As I think back on my most favorite memories with my friends... it surprised me how many of my favorites were when my friend(s) and I did a specific activity together. Even taking a simple walk with a friend stood out in my mind as one of the meaningful moments we have shared in our friendship. We must have sipped on a thousand cups of coffee together... but it was that single walk that was highlighted in my brain as a favorite memory.

   This year, I want to be intentional about doing fun things with my friends (everything from hosting another "Oscar's Party" to going rollerskating at the local rink). It's shocking that how often i help my kids arrange fun play dates with their friends...but I never think to do the same for myself. 2018 is going to be the year of friend playdates for me! 

 

#3 Stop trying to be besties with everyone and invest in the friendships I have already cultivated.

      As an extrovert, one of the friendship crimes I  often commit is that I spread myself too thin with people. I just want to get to know everyone and make everyone my friend!  After 35 years, I have finally come to accept that this is not reality. In fact, this is not even healthy. The more friends I have, the less quality time I have to give to people. The less quality time I have to give to people, the less quality friendships I sustain.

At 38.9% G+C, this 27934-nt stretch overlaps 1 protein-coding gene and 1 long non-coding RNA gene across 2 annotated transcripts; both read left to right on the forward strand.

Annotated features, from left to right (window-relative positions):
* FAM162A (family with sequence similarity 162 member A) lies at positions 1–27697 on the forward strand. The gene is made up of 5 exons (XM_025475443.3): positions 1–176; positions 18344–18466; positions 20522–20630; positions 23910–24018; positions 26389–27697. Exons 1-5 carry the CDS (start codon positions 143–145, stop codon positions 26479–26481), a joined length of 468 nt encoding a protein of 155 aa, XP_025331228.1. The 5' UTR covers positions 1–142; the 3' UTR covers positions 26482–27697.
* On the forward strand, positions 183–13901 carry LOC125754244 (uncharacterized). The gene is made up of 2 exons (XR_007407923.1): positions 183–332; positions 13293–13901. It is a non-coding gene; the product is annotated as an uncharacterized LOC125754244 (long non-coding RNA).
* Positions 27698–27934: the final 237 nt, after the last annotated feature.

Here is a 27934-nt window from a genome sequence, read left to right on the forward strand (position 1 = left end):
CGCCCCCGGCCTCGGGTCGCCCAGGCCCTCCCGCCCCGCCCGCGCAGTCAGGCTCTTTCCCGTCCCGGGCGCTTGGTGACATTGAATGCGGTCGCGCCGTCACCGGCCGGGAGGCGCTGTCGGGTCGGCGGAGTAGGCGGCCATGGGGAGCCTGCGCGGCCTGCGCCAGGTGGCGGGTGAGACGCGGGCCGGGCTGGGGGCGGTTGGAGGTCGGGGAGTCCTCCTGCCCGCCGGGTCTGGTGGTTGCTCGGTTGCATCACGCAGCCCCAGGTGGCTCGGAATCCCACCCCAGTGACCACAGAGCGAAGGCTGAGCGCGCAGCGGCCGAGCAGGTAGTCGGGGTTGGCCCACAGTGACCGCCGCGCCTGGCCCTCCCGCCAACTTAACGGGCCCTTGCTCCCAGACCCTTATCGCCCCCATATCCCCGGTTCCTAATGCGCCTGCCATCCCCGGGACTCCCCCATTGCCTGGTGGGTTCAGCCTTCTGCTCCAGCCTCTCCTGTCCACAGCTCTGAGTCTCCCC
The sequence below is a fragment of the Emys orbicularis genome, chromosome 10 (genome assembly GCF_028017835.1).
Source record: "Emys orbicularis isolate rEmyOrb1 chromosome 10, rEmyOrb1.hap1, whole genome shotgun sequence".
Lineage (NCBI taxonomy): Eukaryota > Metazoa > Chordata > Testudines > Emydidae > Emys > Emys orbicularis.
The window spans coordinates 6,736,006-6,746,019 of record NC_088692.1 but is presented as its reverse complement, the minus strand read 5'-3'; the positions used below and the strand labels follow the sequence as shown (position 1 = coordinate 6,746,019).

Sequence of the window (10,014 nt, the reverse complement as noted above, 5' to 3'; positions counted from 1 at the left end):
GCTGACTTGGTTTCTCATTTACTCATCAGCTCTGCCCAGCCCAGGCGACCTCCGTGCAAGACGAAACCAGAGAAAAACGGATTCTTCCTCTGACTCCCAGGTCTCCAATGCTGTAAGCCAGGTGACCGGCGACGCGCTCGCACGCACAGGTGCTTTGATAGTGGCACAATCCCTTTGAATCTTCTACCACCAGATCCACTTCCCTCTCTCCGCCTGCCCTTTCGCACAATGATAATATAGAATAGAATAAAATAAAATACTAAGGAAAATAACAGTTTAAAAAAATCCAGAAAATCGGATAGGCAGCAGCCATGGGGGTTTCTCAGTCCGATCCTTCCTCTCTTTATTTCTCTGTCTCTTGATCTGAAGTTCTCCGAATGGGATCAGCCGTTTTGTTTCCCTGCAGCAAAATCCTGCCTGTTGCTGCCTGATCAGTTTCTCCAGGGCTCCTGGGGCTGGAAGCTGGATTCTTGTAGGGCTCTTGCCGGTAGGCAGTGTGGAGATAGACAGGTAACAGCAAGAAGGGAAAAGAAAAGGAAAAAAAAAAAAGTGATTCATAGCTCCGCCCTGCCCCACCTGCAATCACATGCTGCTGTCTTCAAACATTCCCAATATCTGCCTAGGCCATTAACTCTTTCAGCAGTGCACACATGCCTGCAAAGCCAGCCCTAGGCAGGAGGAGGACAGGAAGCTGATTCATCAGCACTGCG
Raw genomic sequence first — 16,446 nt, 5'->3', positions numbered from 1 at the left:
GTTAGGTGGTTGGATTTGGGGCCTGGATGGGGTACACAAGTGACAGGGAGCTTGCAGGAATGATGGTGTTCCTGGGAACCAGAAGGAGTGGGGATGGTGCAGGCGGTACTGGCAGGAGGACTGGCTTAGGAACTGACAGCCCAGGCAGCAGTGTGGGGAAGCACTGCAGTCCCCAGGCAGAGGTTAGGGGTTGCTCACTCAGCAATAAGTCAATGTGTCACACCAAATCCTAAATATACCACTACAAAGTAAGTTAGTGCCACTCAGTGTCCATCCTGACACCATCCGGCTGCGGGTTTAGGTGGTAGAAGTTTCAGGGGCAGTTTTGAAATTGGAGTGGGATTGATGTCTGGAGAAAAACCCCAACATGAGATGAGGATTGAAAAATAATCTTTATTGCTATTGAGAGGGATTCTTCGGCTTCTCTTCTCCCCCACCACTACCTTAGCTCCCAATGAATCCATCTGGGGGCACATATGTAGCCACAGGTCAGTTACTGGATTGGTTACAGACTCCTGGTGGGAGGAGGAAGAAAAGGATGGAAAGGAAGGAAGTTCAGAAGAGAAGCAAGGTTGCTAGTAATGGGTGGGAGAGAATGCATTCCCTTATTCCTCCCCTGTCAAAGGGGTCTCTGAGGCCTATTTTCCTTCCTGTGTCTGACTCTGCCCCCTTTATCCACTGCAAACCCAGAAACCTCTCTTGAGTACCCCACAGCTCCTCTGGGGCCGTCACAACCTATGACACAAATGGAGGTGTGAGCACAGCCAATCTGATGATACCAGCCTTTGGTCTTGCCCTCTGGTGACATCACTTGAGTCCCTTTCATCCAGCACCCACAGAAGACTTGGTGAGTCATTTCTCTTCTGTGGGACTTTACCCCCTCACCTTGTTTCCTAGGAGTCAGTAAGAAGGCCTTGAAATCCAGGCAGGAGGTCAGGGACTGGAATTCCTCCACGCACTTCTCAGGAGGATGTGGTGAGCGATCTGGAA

There is a big difference between befriending everyone and being friendly to everyone. The latter is not optional. I must be kind to everyone but I don't have to make it my sole mission to be everyone's friend. What I do need to do, is take a sober look at the people in my life who I want to cultivate a stronger friendship with... and become more intentional in investing in them.

 

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My friends have made the story of my life. In a thousand ways they have turned my limitations into beautiful privileges, and enabled me to walk serene and happy in the shadow cast by my deprivation.
— Helen Keller

 

    What is going to make 2018 a great year?

    Our friends.

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MID-THIRTIES AND FEELING BEHIND ON MY MID-TWENTIES PLAN FOR LIFE

       "I am sure others feel the same as you."  I watched her as she  pushed the half-half towards me because she knows its the only way I drink my coffee these days, "Nobody really  knows what they want to be when they grow up anymore." 

        All I could think about as she spoke, was how I should be grown up enough to drink my coffee black and I can't even do that.

   The problem is that ten years ago,  I had this adult thing all figured out. I knew everything. 

        I knew what I wanted to be and how I wanted to live. Ten years ago, I would have imagined myself living very differently than I do. In fact, "mid-twenties Noelle" would be quite surprised that "mid-thirties Noelle" doesn't have her own talk show by now - because clearly, I'd have my crap so together, everyone would want to know how to be me.

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   After having a lived a little bit of life, I feel hardly the expert or accomplished.  If anything, I feel like an adulthood drop-out who is way behind in achieving my mid-twenties plan.